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Tuesday, October 01, 2019

 

The Sky This Week - Thursday October 3 to Thursday October 10

The First Quarter Moon is Sunday October 6, daylight savings starts.  October 5, International Observe the Moon night. Venus and Mercury climb higher in the evening twilight. Jupiter is easily visible as the brightest object in the western evening skies. The Moon is close to Jupiter on the 4th. Saturn is near Jupiter, is high in the north-western evening skies. The Moon is close to Saturn on the 5th and 6th.

The First Quarter Moon is Sunday October 6, daylight savings starts. October 5, International Observe the Moon night.

Sky at 19:46 ACST on Friday, 4 September (90 minutes after sunset) looking west as seen from Adelaide. Jupiter is above the western horizon. Saturn is high above the north-western horizon. The waxing Moon is close to Jupiter

The left upper insert shows the telescopic view of Jupiter at 19:35. Io will move away from Jupiter and Ganymede comes closer during the night. The left lower inset shows the telescopic view of Saturn at the same time and scale

Similar views will be seen elsewhere in Australia 90 minutes after sunset, click to embiggen.


Sky at 19:47 ACST on Saturday, October 5 (90 minutes after sunset) looking west as seen from Adelaide. Jupiter is above the western horizon. Saturn is high above the north-western horizon and near the nearly first quarter Moon.

This is International Observe the Moon night which is an opportunity to go out and investigate the Moon with some of its best craters visible. Even in binoculars the caters are obvious and a small telescope will bring out many more.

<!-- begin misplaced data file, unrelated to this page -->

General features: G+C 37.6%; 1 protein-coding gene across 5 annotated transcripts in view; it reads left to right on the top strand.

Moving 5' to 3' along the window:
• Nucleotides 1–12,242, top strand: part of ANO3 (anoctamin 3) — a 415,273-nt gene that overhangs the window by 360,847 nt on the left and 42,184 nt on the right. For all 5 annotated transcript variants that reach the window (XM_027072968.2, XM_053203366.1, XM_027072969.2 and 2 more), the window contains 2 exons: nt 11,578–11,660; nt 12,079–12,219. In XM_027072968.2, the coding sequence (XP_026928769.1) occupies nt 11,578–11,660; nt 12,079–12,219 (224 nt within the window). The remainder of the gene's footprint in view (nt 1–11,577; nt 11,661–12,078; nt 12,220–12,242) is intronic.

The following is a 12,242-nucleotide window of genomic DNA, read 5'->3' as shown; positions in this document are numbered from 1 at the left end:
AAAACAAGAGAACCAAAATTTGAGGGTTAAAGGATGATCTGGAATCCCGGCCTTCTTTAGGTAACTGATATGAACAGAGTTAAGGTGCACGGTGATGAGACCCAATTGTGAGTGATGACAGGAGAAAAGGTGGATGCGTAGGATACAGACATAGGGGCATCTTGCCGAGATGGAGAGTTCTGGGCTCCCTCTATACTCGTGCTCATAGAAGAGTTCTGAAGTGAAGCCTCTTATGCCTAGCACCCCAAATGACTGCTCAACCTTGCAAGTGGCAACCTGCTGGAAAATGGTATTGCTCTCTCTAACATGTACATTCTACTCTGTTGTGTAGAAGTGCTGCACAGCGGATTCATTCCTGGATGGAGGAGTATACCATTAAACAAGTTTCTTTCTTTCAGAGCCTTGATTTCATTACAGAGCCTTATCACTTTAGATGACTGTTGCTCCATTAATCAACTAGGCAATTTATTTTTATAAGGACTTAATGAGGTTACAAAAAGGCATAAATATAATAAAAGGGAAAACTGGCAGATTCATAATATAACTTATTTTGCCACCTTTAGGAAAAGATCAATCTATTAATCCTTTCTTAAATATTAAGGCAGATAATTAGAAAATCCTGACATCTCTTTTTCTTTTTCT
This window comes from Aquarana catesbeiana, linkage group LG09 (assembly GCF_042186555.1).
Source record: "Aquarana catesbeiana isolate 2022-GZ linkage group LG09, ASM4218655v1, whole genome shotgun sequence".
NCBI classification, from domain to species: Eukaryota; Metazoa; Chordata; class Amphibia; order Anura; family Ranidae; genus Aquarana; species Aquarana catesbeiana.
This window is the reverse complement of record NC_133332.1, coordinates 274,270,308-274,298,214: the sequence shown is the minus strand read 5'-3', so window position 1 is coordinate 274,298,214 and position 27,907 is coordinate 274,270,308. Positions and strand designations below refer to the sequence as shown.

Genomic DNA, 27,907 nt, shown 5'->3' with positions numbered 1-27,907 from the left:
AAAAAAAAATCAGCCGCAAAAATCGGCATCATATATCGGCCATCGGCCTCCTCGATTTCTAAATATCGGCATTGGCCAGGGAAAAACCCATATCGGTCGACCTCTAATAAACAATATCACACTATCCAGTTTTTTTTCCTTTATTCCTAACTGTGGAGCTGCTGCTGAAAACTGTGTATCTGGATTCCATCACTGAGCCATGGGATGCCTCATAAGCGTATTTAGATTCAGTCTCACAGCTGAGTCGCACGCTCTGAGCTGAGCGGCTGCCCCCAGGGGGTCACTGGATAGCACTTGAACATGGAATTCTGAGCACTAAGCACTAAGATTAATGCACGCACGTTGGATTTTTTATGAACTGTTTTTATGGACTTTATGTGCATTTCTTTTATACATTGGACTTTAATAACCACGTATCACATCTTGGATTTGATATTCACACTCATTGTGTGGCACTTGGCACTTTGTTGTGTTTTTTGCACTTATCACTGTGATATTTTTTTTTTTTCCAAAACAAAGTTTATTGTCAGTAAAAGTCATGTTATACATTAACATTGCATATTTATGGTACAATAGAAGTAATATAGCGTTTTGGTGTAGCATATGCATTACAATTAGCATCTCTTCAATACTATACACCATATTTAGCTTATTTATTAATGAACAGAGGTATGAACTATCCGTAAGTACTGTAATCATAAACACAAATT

Similar views will be seen elsewhere in Australia 90 minutes after sunset, click to embiggen.


The western horizon at 18:46 ACST on Saturday, October 5 (30 minutes after sunset) as seen from Adelaide. Mercury and Venus are above the horizon and you will need a flat, clear horizon to see Venus at its best.






Venus is close to the bright star Spica, which may become clearer if you wait 5 -10 minutes more for the sky to darken. click to embiggen.

Venus is low above the western horizon in the evening twilight. You will need a level clear horizon to see it at its best. Venus is close to the bright star Spica, Mercury is above the pair in the evening twilight.

Mercury is climbing higher above the western horizon in the evening twilight, forming a triangle with Venus and SPica.

Jupiter is now well past opposition. However, it is still well worth observing. Jupiter is easily visible as the brightest object in the western sky (aside from the Moon) and is located beside the distinctive constellation of Scorpius and the bright red star Antares. It is visible all evening long and is a good telescope target in the evening. the Moon is close to Jupiter on the 4th.

Mars is lost in the twilight.

Saturn  is to the east of Jupiter and jnear the "handle" of the "teapot of Sagittarius. It is best for telescopic viewing from just around astronomical twilight local time until the early morning and is highest above the northern horizon, around 6:30 pm local time (which is in twilight). The Moon is close to Saturn on the 5th and 6th.

Printable PDF maps of the Eastern sky at 10 pm AEST, Western sky at 10 pm AEST. For further details and more information on what's up in the sky, see Southern Skywatch.




Star Map via Virtual sky. Use your mouse to scroll around and press 8 when your pointer is in the map to set to current time.

Cloud cover predictions can be found at SkippySky.

Here is the near-real time satellite view of the clouds (day and night) http://satview.bom.gov.au/

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